In addition to the virus scanner, Microsoft Defender offers other security functions. These include the reduction of the attack surface, which hardens applications such as Office, browsers, and Adobe Reader. The feature is not active by default and can be configured via group policies or PowerShell.

Common entry points for attackers include email attachments that contain malicious code such as scripts, executables, or macros embedded in Office. Other points of attack include web browsers in particular as well as widely used programs, such as Adobe Reader, which regularly suffer from vulnerabilities.

Complement to app-specific measures ^

On top of the measures admins can take by configuring the applications themselves, Defender provides an additional layer of protection. For example, Office macros can be tamed to a large extent with the help of group policies, but the rules for reducing the attack surface (Attack Surface Reduction, or ASR) seal them even further.

For example, Office can be prevented from generating executable content, injecting code into other processes, or creating child processes. The latter can also be enforced for Adobe Reader. And Defender can block executable content if it enters the computer via a mail client.

The setting for advanced protection against ransomware is also interesting. It obtains information about a suspicious file from the Microsoft Cloud and checks to see whether it is prevalent enough to not be considered ransomware or proven harmless, for example. The function requires that cloud-based protection be active.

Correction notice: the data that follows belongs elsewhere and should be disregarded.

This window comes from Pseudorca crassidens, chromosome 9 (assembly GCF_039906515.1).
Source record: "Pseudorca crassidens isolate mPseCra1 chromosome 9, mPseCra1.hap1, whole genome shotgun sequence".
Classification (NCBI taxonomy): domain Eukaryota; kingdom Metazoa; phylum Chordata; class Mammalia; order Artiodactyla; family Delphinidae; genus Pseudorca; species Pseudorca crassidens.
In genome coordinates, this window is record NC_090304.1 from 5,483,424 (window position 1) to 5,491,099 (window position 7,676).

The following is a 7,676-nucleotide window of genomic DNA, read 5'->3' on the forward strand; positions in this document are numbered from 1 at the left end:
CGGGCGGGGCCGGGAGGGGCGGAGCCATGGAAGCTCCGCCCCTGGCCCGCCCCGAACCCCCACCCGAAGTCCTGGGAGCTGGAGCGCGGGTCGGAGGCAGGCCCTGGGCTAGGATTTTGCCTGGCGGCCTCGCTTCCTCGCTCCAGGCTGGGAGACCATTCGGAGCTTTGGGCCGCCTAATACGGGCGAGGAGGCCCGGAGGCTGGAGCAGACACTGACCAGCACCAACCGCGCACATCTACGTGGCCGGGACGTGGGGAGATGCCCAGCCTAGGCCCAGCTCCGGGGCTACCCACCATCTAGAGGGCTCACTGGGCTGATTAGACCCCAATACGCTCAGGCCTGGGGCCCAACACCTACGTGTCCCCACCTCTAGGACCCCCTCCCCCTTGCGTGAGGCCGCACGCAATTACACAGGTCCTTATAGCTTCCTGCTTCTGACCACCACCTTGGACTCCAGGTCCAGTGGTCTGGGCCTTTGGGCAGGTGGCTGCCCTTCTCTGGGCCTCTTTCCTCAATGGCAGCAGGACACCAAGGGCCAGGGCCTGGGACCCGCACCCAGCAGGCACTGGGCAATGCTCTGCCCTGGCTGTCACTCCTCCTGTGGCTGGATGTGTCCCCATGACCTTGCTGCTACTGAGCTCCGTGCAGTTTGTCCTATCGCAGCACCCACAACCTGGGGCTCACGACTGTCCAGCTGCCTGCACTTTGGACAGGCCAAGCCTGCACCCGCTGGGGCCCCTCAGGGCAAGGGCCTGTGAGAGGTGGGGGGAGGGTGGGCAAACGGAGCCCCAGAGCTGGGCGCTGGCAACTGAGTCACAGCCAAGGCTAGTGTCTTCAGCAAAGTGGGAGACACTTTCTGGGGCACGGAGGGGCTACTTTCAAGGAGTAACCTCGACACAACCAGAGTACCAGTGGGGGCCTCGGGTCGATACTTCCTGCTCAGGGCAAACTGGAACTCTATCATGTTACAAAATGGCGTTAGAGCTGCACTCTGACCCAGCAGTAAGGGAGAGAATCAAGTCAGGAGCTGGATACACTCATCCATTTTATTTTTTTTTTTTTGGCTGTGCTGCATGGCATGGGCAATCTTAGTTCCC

Advanced ransomware protection requires data from the Microsoft cloud

Advanced ransomware protection requires data from the Microsoft cloud

Limited management options ^

Attack surface reduction is not only included in paid products, such as Defender for Endpoint, but is also part of Windows 10/11 and Windows Server, although some rules are not supported on older versions.

The major drawback of the free version is its limited options for management and reporting. There is no GUI in the Settings app for this at all, and rule administration is handled via group policies or PowerShell. They are limited to the activation or deactivation of individual rules, as well as the optional definition of directories and files that should be excluded.

Evaluation using audit mode ^

By default, ASR is not enabled. In any case, admins should take a look at the rules and check which ones are suitable for their environment.

You don't have to switch them to blocking mode right away, but you can run them in audit mode first and observe what impact they would have.

Manage ASR via PowerShell ^

If you need to get the current status of the ASR rules, PowerShell will master this task:

Get-MpPreference | select AttackSurfaceReductionRules_Ids, AttackSurfaceReductionRules_Actions

This command shows which rules have been configured and what their status is. However, you do not get their name - only a GUID. The table at the end of this post (source) can be used to resolve them.